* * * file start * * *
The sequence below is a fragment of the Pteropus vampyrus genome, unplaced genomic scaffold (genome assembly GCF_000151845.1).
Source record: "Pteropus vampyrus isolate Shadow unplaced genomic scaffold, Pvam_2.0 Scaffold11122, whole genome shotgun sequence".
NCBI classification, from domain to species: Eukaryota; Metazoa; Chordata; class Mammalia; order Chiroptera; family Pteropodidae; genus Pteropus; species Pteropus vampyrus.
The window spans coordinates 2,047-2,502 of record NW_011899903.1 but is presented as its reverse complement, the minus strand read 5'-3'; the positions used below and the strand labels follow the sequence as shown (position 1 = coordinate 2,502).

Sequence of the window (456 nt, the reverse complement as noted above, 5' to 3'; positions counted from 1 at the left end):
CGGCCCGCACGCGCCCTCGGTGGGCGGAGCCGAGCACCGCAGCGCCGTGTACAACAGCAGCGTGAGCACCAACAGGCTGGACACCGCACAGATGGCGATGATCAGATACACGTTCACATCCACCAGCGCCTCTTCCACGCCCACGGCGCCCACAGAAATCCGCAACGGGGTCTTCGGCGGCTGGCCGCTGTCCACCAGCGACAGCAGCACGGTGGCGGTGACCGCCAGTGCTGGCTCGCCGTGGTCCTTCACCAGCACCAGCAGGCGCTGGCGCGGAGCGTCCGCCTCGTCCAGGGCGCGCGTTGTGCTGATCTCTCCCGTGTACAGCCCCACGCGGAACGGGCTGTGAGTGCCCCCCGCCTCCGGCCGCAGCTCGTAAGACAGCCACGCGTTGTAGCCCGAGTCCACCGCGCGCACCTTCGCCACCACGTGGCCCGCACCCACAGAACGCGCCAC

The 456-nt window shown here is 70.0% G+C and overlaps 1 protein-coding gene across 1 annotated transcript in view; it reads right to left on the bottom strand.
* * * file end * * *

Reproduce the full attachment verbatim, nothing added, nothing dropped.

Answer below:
The sequence below is a fragment of the Pteropus vampyrus genome, unplaced genomic scaffold (genome assembly GCF_000151845.1).
Source record: "Pteropus vampyrus isolate Shadow unplaced genomic scaffold, Pvam_2.0 Scaffold11122, whole genome shotgun sequence".
NCBI classification, from domain to species: Eukaryota; Metazoa; Chordata; class Mammalia; order Chiroptera; family Pteropodidae; genus Pteropus; species Pteropus vampyrus.
The window spans coordinates 2,047-2,502 of record NW_011899903.1 but is presented as its reverse complement, the minus strand read 5'-3'; the positions used below and the strand labels follow the sequence as shown (position 1 = coordinate 2,502).

Sequence of the window (456 nt, the reverse complement as noted above, 5' to 3'; positions counted from 1 at the left end):
CGGCCCGCACGCGCCCTCGGTGGGCGGAGCCGAGCACCGCAGCGCCGTGTACAACAGCAGCGTGAGCACCAACAGGCTGGACACCGCACAGATGGCGATGATCAGATACACGTTCACATCCACCAGCGCCTCTTCCACGCCCACGGCGCCCACAGAAATCCGCAACGGGGTCTTCGGCGGCTGGCCGCTGTCCACCAGCGACAGCAGCACGGTGGCGGTGACCGCCAGTGCTGGCTCGCCGTGGTCCTTCACCAGCACCAGCAGGCGCTGGCGCGGAGCGTCCGCCTCGTCCAGGGCGCGCGTTGTGCTGATCTCTCCCGTGTACAGCCCCACGCGGAACGGGCTGTGAGTGCCCCCCGCCTCCGGCCGCAGCTCGTAAGACAGCCACGCGTTGTAGCCCGAGTCCACCGCGCGCACCTTCGCCACCACGTGGCCCGCACCCACAGAACGCGCCAC

The 456-nt window shown here is 70.0% G+C and overlaps 1 protein-coding gene across 1 annotated transcript in view; it reads right to left on the bottom strand.